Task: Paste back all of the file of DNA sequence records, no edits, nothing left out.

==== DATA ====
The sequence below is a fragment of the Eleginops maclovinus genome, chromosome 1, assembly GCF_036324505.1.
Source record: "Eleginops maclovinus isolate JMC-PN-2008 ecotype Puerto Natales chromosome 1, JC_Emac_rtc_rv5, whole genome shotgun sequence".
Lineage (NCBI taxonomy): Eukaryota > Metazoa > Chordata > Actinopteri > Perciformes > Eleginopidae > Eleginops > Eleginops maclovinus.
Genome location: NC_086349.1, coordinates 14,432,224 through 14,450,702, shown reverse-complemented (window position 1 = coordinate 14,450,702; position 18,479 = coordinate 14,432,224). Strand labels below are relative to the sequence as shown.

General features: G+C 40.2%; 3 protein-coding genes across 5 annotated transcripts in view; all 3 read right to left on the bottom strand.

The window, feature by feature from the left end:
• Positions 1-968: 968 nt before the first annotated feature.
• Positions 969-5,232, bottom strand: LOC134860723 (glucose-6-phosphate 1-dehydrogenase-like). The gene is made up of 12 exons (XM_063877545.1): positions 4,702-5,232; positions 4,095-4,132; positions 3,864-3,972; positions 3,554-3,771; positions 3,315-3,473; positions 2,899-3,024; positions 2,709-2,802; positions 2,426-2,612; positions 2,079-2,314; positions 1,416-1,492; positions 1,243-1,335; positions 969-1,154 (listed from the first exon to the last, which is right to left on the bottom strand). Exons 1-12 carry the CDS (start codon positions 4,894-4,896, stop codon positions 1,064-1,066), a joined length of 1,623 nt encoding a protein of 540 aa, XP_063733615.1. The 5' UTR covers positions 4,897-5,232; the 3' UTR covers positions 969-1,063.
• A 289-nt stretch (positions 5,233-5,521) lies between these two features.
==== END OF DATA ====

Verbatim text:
The sequence below is a fragment of the Eleginops maclovinus genome, chromosome 1, assembly GCF_036324505.1.
Source record: "Eleginops maclovinus isolate JMC-PN-2008 ecotype Puerto Natales chromosome 1, JC_Emac_rtc_rv5, whole genome shotgun sequence".
Lineage (NCBI taxonomy): Eukaryota > Metazoa > Chordata > Actinopteri > Perciformes > Eleginopidae > Eleginops > Eleginops maclovinus.
Genome location: NC_086349.1, coordinates 14,432,224 through 14,450,702, shown reverse-complemented (window position 1 = coordinate 14,450,702; position 18,479 = coordinate 14,432,224). Strand labels below are relative to the sequence as shown.

General features: G+C 40.2%; 3 protein-coding genes across 5 annotated transcripts in view; all 3 read right to left on the bottom strand.

The window, feature by feature from the left end:
• Positions 1-968: 968 nt before the first annotated feature.
• Positions 969-5,232, bottom strand: LOC134860723 (glucose-6-phosphate 1-dehydrogenase-like). The gene is made up of 12 exons (XM_063877545.1): positions 4,702-5,232; positions 4,095-4,132; positions 3,864-3,972; positions 3,554-3,771; positions 3,315-3,473; positions 2,899-3,024; positions 2,709-2,802; positions 2,426-2,612; positions 2,079-2,314; positions 1,416-1,492; positions 1,243-1,335; positions 969-1,154 (listed from the first exon to the last, which is right to left on the bottom strand). Exons 1-12 carry the CDS (start codon positions 4,894-4,896, stop codon positions 1,064-1,066), a joined length of 1,623 nt encoding a protein of 540 aa, XP_063733615.1. The 5' UTR covers positions 4,897-5,232; the 3' UTR covers positions 969-1,063.
• A 289-nt stretch (positions 5,233-5,521) lies between these two features.